Do they still make movies with that story line? Yes they do. Even though the stereotype of Christians as weird has become so ingrained in today’s culture that Tracey Ullman can give it a cheeky send-up in this 2-minute sketch, “A Christian’s Job Interview.”
For every Christian who is a bit weary of this not-so-subtle bias, Hacksaw Ridge offers two hours of stand-tall validation of a real believer’s faith and a real God’s faithfulness. And thanks to the superb film-making skills of Director Mel Gibson, it was even nominated for six Oscars, including Best Picture, Best Director and Best Actor. Contrast Ullman’s clip with the movie trailer…
Private Doss was weird, not just because he was a Christian (it was the Christian-America 1940’s), but because he was deeply devoted to Christ and he had vowed to never pick up a gun. His mother raised him as a non-violent Seventh Day Adventist kind of Christian. Gun violence had endangered his own family, and he would not carry a gun or kill our enemies.
Even without a gun he still desperately wanted to serve as a medic and radically trusted God to be with him. Even though he suffered physical abuse from his fellow soldiers and charges of “mental instability” from superiors who tried to get him kicked out of the army, he argued for his First Amendment religious liberty–the freedom of conscience “to be like Christ: saving life instead of taking it”–and won.
At a time when religious liberty is under severe legal attack, Private Doss’s prayerful struggle must be a great encouragement to bakers and florists being sued for their refusal to use their artistic expression to celebrate gay weddings. I could not help but think that if he could contend so fiercely for his desire to honor Christ in a hostile culture we can too.
This year’s Best Picture nominees included too many outstanding films to include in one post, so I’ll be writing several retrospective posts with Faith & Culture commentary on nominees in days to come.
Both in the movie and in real life, the weird Christian went on to risk his life repeatedly to rescue and tend the very soldiers who had bullied him as well as many others. Surrounded by the terribly wounded, again and again Doss prayed,”Lord, please help me get one more,” down off Hacksaw Ridge and into surgery and medical care.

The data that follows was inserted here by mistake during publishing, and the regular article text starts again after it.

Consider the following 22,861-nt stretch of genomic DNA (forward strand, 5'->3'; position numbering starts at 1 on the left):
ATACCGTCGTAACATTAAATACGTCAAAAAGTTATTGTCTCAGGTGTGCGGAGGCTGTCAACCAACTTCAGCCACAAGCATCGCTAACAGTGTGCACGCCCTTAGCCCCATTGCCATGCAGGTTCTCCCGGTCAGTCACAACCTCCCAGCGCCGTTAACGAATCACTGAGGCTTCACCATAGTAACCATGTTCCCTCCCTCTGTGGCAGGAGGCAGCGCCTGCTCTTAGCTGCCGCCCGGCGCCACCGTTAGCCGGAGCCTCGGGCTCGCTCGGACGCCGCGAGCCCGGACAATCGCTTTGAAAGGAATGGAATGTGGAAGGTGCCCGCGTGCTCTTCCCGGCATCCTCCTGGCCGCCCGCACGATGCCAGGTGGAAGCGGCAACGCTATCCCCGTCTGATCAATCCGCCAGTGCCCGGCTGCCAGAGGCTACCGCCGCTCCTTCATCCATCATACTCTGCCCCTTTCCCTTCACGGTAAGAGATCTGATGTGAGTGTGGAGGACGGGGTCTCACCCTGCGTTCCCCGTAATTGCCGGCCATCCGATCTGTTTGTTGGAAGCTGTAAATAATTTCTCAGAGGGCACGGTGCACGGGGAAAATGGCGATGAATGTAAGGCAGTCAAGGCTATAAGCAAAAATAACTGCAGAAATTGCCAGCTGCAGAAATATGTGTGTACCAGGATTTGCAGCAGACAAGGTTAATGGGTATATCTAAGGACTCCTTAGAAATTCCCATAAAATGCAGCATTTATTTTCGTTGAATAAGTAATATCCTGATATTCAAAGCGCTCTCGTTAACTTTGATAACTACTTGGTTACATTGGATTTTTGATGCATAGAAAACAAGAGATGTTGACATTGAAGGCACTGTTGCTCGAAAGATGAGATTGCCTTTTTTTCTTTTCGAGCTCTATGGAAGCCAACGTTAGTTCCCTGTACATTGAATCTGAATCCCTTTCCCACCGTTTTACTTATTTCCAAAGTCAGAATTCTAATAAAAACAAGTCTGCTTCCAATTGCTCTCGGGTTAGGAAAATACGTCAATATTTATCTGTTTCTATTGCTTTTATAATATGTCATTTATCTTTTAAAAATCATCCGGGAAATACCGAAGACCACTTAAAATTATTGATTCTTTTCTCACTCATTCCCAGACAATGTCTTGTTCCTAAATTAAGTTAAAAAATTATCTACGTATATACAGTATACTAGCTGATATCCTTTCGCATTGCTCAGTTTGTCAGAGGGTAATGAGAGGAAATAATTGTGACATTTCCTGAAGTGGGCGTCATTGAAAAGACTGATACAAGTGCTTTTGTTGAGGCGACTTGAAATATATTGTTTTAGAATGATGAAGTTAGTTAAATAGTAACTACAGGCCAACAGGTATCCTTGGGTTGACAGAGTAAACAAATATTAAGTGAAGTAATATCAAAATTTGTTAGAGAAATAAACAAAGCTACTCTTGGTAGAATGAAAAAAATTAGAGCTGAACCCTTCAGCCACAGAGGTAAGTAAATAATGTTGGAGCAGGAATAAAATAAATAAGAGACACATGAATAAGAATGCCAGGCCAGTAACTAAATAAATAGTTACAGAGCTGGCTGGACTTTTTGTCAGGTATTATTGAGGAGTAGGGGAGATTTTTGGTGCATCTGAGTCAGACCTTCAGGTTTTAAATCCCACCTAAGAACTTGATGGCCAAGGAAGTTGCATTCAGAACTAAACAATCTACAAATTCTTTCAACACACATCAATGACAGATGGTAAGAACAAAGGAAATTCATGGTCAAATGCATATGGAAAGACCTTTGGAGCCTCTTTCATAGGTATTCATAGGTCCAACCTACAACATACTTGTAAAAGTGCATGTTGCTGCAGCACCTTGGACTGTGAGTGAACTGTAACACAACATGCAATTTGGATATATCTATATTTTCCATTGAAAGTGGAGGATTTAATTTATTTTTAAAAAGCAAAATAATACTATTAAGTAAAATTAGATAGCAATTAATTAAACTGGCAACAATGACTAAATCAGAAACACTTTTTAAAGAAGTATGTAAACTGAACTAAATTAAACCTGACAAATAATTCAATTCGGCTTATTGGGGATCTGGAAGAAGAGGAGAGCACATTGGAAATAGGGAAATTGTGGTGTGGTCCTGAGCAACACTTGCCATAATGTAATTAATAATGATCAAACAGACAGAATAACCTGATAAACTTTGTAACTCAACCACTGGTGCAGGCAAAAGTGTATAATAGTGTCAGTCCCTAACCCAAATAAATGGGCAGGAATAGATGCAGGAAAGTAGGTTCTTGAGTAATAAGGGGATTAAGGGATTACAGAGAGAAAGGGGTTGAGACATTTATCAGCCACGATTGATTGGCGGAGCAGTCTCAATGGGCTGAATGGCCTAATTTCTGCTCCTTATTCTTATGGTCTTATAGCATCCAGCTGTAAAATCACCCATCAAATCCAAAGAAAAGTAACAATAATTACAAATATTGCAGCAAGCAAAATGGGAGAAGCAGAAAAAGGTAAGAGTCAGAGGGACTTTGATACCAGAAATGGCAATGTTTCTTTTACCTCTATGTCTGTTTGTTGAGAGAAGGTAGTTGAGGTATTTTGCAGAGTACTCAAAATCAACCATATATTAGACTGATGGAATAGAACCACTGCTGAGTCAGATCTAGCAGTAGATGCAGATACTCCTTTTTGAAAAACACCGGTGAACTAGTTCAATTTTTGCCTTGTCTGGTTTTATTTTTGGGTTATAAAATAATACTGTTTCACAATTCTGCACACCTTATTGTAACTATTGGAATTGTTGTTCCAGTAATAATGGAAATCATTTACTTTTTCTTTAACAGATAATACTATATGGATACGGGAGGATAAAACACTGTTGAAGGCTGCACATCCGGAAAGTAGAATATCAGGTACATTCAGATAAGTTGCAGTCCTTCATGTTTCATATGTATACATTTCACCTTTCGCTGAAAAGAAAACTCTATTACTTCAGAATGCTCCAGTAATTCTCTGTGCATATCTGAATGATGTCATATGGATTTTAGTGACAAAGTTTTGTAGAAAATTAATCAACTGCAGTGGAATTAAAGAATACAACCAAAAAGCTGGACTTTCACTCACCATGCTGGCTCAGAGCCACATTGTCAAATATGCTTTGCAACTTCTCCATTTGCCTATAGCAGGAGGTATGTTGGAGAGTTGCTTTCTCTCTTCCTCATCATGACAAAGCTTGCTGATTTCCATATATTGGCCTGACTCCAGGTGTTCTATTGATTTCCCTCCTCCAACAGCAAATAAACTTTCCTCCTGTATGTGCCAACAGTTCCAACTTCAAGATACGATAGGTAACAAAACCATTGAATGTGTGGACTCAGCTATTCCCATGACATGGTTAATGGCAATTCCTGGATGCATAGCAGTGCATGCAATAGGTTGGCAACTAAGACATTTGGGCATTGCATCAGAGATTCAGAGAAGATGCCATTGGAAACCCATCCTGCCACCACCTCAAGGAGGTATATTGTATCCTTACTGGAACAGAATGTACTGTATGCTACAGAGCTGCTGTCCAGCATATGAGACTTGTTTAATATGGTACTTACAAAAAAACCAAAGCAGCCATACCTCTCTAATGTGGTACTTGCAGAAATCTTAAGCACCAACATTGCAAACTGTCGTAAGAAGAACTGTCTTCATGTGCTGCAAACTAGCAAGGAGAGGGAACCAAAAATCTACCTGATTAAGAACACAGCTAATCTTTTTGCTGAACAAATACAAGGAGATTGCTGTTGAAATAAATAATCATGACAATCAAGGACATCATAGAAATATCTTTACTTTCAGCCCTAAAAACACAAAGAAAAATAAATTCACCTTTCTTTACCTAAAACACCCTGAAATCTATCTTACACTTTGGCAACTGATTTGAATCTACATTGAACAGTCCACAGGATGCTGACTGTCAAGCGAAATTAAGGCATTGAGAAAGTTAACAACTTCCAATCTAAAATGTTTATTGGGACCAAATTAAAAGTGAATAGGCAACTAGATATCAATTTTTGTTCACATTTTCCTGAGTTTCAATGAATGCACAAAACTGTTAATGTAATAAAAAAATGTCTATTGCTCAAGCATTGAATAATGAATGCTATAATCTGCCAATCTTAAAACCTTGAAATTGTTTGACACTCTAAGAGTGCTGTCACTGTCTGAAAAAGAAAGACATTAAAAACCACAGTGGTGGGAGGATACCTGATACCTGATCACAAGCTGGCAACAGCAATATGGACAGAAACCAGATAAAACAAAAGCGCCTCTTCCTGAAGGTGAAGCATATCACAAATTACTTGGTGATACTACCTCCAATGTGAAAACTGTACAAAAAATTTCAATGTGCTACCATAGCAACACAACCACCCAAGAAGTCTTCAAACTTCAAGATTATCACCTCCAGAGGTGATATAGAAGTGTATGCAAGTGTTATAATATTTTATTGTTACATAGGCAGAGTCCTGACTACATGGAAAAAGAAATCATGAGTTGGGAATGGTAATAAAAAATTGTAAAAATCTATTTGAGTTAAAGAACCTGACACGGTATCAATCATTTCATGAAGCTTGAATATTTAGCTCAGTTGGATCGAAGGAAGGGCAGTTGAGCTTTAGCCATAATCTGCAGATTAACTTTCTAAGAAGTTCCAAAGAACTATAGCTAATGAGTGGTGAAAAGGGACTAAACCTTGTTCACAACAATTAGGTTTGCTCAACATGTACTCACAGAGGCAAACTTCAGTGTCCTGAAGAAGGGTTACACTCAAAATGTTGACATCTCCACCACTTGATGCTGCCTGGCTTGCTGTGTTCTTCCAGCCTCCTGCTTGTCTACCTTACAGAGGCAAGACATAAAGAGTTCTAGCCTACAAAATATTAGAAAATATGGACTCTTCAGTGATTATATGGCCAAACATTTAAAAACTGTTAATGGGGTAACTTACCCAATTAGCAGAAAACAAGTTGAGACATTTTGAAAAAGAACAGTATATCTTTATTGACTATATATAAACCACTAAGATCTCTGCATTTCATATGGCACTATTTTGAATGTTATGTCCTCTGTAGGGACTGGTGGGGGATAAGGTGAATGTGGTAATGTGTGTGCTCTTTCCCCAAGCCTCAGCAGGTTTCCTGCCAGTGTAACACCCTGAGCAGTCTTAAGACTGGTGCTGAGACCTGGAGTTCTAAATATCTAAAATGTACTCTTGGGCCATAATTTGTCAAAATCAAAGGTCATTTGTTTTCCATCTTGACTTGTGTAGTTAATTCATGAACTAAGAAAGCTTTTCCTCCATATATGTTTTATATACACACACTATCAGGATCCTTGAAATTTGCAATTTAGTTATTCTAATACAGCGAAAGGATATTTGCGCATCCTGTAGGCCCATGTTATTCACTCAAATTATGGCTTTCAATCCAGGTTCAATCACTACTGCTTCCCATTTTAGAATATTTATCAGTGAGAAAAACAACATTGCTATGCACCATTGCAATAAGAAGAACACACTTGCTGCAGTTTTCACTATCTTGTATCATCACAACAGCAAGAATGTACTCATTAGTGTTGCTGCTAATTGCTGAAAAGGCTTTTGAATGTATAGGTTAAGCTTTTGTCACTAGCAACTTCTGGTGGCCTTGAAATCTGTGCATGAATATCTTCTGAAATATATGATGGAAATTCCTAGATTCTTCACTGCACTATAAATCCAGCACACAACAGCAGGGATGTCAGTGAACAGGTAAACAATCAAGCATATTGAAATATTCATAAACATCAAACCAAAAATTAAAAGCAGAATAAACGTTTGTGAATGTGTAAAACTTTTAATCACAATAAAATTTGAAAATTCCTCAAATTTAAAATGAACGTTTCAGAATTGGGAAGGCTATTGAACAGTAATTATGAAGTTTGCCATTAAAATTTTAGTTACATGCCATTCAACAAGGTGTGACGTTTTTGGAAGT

The Lord showed such favor on Doss that he won the deep respect of his peers and superiors and was awarded the Congressional Medal of Honor for his courage and God-empowered efforts to save lives.
Perhaps, like me you did not watch but maybe half of the violent opening 20 minutes of Saving Private Ryan. If that’s the case, you may not want to watch a significant part of Hacksaw Ridge. But the story is deeply encouraging and the acting is terrific and well worth just listening through a few scenes.
While Hacksaw won two Oscars, it lost the Best Picture award to Moonlight, a story of an abused black kid finding love and betrayal in a gay relationship. After reading the plot summary on IMDb, it’s not on my watch list.
Thankfully, Hollywood is still able to nominate Mel Gibson’s direction and the story of a Christian hero who fights for religious freedom and saving lives. We haven’t gone all Tracey Ullman yet.
Hacksaw Ridge is available to buy or rent on Amazon, Netflicks and other streaming services.
If you’ve seen Hacksaw Ridge, what did you think? Thumbs up or down? Please give us your opinion in the comments below…